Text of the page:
Thursday, September 27, 2012

How About THIS Idea??

   " The Mystery of Government is not how Washington works, but how to make it stop."
                                 
                                                                                                     P.J. O'Rourke
 

 

When our founding fathers wrote our constitution, they identified only three federal crimes: treason, piracy, and counterfeiting. By the beginning of the twentieth century, the total number of federal crimes numbered in the dozens. Today, there is literally no reliable, definitive number, since the federal code is over 27,000 pages long. In 2011 alone, 40,000 additional federal laws were placed on the books by our elected officials. Ignorance of the law may not be an excuse, but it sure ought to be a mitigating factor! The best guess that I could find while researching this business was 1,298,000 federal laws…give or take a million.

When Moses descended from Mount Sinai all those years ago, he brought with him the Ten Commandments. Soon, the Levitical laws and rules had ballooned the original ten to over 600. By the time Jesus came along, that number had been blown up by a torrent of rules and regulations handed down by the Pharisees, prompting our Savior to say this:

…Thou shalt love the Lord thy God with all thy soul, and with all thy mind. This is the first and great commandment. And the second is like it, Thou shalt love thy neighbor as thyself. On these two commandments hang all the law and the prophets.”
                       
                                                                                Matthew 22:37-40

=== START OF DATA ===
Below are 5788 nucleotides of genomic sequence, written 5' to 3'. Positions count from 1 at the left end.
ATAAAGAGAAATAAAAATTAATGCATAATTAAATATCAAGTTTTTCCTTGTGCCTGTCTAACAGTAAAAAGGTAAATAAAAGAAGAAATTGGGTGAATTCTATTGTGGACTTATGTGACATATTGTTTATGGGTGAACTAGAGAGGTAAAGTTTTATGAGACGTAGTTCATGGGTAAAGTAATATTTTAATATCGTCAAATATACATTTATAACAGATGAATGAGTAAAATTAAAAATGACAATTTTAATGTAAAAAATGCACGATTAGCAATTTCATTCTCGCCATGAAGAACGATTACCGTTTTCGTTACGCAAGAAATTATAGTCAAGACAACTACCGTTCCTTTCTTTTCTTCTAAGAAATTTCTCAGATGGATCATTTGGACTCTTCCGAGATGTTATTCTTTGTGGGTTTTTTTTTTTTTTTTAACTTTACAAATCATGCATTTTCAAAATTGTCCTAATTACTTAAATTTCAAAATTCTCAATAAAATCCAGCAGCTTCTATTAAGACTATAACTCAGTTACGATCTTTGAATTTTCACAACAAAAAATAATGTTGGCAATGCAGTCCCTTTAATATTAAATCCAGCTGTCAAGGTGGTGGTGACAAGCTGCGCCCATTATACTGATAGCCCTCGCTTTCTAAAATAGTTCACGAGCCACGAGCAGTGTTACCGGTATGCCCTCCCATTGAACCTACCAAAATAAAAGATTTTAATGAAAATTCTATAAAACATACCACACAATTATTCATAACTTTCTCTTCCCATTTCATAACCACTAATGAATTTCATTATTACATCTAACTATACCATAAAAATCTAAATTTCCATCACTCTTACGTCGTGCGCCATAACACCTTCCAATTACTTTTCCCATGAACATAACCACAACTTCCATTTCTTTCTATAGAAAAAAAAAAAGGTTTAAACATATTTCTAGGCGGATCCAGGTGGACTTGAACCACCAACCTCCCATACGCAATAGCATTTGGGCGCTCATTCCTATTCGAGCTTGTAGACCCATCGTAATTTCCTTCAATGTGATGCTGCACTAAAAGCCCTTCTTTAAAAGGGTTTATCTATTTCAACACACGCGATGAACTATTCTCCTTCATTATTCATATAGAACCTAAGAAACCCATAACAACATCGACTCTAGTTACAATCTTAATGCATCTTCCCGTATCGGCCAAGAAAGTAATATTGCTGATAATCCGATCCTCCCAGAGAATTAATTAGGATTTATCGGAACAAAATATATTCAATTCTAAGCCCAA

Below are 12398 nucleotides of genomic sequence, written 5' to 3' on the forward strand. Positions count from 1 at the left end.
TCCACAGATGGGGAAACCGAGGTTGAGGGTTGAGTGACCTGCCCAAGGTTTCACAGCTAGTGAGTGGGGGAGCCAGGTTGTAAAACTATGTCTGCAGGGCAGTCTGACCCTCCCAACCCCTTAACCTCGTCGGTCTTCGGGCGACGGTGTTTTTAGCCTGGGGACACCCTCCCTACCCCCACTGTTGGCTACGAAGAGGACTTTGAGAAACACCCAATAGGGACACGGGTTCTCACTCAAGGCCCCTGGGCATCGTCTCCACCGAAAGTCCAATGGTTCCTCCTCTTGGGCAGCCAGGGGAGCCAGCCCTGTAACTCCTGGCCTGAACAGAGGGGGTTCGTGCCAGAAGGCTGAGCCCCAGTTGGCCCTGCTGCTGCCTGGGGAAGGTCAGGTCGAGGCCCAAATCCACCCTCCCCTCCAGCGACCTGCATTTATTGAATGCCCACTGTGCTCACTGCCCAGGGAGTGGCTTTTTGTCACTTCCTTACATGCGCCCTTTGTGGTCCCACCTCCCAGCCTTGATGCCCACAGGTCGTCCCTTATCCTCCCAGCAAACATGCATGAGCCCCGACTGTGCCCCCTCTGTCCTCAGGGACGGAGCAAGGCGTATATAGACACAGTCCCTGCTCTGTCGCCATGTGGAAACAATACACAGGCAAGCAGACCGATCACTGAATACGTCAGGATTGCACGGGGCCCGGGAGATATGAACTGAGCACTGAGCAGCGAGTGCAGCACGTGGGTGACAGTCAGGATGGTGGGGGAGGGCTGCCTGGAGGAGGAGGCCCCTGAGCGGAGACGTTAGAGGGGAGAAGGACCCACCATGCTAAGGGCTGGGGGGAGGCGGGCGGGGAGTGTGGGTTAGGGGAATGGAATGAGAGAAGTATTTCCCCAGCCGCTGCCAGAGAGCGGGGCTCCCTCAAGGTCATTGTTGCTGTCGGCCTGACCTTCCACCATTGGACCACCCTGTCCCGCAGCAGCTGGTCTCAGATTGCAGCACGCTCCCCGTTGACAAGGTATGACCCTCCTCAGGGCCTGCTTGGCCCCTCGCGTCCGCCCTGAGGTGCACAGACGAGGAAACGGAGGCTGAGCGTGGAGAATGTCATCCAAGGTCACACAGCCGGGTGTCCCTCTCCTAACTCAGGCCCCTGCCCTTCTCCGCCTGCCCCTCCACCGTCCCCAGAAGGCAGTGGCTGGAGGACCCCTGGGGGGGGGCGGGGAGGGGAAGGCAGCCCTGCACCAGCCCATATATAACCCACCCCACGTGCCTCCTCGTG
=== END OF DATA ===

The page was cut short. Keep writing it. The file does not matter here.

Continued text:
It is claimed by apologists for the present system that our politicians are simply responding to the demands of the citizenry for protection against bad men with bad intent. We are to blame for the ponderous size of our federal code. We the people have demanded rules and rules we now have, rules that cover every possible activity of daily living from the size of our toilet paper to the size of our Big Gulps. So how come the existence of over a million rules has not brought with it safety, consensus, and the pursuit of happiness?

Here’s an idea. How about we declare a one year moratorium on the passage of any more laws? How about we give every elected official a year off, with pay? They all work so hard. I know because every one of their commercials tell me so: “ Eric Cantor. Working hard for working families.” “ Tim Kaine has been working for Virginia for years, creating well-paying jobs for Virginia families.” It sounds exhausting! Why don’t we give all of them some well-deserved R&R? Let’s see what would happen if we went 12 months without passing any more laws. Could the Republic survive 12 months if our Senators and Congressmen, Assemblymen and City Council members stayed home? We could put everything on auto-pilot. Keep funding levels where they are. Of course the bureaucrats would still have to come to work to keep the government functioning, but how about we give our law-makers a year off from all that law making?

It would be weird hearing no speeches on C-SPAN. Meet The Press would probably have to shut down. Fox News and MSNBC would have to find something else to scream about. Poor lobbyists would be out of work too, since there wouldn’t be anyone to lobby. Imagine. Maybe after a whole year apart, our elected officials might actually miss each other. Republicans and Democrats might discover that the other guys weren’t all that bad after all. Maybe absence would make the political heart grow fonder and perhaps less rude and obnoxious. And maybe after a year without our government trying to pass laws to help us, we will all relearn how to help ourselves, and each other. Maybe. Maybe not. Either way, the cooling off period will do us all some good. Harry Reid will finally have time to work on his stamp collection. Mitch McConnell can devote some time to his passion for oil painting. Hillary Clinton will have the time to hit up the gym to lose that fifty pounds she’s packed on traveling the world. A year without campaign commercials might just be the tonic America needs.